At the end of my mother’s life, when her breathing slowed to stillness, the fingers at her wrist to feel her pulse for the last time were mine.
For the past several years, my mother had been receiving treatment for ovarian cancer. Thanks to catching it early and enrollment in a series of clinical trials, her quality of life and overall health were pretty good. We maintained hope that hers would be more of a manageable chronic illness than one that would ultimately become terminal.
And then a couple of months ago she began to feel dizzy. Her doctors back home thought it may have been related to some kind of infection, but her symptoms didn’t improve with treatment. Instead, she began to have headaches, and then nausea.
A short time later, an MRI and a lumbar puncture confirmed the news we had hoped never to hear—Mom’s cancer had spread to the lining around her brain. It was estimated that she had only a few weeks ahead of her. A couple of treatment options were held out for her to consider, but none offered more than a short extension of her life, if any, and all carried side effects she wanted to avoid.
In the end, she opted to receive palliative care—medical practice that focuses on relief and quality of life for the seriously, and often terminally, ill—at home.
I was scheduled to go on vacation with my husband and kids at the same time this change in Mom’s health was discovered. We pulled out the virtual GPS pin from Cape Cod and planted it in my Missouri hometown to join my parents, along with my brother who had already flown to be with them.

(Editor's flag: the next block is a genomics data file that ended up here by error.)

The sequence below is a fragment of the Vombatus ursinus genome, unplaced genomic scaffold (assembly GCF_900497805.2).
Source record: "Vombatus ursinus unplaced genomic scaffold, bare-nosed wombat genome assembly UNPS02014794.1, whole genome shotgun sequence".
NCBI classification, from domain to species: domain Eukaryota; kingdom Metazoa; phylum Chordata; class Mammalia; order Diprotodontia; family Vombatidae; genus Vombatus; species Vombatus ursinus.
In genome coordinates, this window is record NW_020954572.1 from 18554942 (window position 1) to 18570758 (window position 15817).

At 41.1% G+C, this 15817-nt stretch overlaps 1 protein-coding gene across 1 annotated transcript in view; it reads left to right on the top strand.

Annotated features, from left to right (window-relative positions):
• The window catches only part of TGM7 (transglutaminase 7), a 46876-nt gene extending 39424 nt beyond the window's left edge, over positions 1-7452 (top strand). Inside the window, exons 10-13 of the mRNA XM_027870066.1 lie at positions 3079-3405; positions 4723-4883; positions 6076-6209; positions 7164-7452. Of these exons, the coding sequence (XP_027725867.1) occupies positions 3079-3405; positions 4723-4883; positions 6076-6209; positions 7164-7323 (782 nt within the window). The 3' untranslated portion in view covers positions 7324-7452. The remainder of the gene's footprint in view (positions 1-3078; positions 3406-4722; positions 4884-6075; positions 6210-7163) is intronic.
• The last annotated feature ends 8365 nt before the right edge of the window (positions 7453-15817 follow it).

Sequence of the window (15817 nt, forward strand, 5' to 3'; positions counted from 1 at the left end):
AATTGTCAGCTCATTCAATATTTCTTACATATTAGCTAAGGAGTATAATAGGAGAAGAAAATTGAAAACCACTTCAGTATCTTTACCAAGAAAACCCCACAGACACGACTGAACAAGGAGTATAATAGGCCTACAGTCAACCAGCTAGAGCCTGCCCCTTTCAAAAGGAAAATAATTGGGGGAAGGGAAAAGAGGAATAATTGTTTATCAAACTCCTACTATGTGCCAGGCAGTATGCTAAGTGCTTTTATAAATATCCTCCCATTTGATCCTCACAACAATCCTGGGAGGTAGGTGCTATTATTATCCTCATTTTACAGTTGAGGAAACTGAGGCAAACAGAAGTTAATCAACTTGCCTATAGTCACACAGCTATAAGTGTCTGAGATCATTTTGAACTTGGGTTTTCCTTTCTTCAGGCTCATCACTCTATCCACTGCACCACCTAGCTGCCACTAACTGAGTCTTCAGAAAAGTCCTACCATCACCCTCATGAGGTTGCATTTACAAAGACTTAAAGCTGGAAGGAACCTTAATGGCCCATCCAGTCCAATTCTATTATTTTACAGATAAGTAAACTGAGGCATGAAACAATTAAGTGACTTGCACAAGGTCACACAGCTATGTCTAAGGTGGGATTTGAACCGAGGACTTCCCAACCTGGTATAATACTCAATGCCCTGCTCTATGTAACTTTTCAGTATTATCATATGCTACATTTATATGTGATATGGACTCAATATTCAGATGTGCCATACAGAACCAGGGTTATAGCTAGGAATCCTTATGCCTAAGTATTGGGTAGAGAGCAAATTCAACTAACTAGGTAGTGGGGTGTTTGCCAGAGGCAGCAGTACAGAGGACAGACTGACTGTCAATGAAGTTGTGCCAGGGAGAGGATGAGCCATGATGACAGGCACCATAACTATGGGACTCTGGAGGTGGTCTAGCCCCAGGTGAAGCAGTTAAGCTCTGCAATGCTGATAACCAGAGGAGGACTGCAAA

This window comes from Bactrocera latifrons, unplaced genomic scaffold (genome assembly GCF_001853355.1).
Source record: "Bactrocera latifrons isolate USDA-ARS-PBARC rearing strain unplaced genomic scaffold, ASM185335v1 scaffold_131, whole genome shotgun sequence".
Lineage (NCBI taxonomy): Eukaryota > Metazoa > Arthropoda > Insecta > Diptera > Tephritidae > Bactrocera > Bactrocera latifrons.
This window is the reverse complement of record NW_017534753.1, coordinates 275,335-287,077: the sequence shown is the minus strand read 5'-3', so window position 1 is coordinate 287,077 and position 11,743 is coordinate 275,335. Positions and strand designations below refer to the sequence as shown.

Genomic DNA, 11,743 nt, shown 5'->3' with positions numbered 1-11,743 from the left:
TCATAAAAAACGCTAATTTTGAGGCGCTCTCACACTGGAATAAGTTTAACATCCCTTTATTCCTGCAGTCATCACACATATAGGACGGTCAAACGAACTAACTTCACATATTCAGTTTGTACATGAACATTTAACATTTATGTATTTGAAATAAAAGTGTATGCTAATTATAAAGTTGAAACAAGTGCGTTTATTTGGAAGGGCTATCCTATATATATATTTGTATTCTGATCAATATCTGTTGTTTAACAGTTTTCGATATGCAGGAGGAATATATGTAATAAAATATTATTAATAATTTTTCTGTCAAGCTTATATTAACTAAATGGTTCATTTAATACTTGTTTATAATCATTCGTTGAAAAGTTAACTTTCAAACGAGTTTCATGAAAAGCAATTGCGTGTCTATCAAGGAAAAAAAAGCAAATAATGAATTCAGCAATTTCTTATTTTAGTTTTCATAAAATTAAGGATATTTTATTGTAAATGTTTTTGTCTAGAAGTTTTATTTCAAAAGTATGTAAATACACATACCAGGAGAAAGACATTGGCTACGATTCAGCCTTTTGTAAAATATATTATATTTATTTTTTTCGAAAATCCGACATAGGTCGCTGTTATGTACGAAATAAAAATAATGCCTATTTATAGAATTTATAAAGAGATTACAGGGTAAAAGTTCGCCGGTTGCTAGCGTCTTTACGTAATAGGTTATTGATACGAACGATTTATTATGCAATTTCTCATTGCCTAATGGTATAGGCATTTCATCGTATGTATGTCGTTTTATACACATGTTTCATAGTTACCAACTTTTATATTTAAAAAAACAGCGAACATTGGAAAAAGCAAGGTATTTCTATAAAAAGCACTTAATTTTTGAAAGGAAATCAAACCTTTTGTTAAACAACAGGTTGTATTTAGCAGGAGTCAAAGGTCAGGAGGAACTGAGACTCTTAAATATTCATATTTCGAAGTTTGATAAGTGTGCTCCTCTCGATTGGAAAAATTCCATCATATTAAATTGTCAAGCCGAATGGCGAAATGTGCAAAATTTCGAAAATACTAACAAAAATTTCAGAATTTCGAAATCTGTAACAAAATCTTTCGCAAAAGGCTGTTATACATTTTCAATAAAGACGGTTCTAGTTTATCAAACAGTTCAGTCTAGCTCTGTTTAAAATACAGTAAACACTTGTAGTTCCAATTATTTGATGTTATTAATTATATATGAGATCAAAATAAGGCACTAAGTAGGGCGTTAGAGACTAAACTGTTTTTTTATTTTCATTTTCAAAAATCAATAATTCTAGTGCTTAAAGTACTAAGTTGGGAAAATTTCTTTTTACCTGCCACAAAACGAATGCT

Mom’s symptoms progressed far more rapidly than even the poor prognosis she’d been given had predicted. Midway through our second day of driving, Dad contacted me to say Mom could no longer really have a conversation. We drove straight past our planned stop in Ohio, my husband and kids got a hotel room after 15 hours in the car, and I arrived back at my childhood home a little past midnight.
Though my work as a physician has never been directly with hospice patients, I knew enough about pain management to feel comfortable erring on the side of Mom’s comfort. Of my few complaints with my family’s experience with palliative care, one is that there weren’t clearer parameters for how proactive to be about managing her symptoms. She had already started spitting out pills by the time I got there, and Dad didn’t know at what point to start the liquid morphine.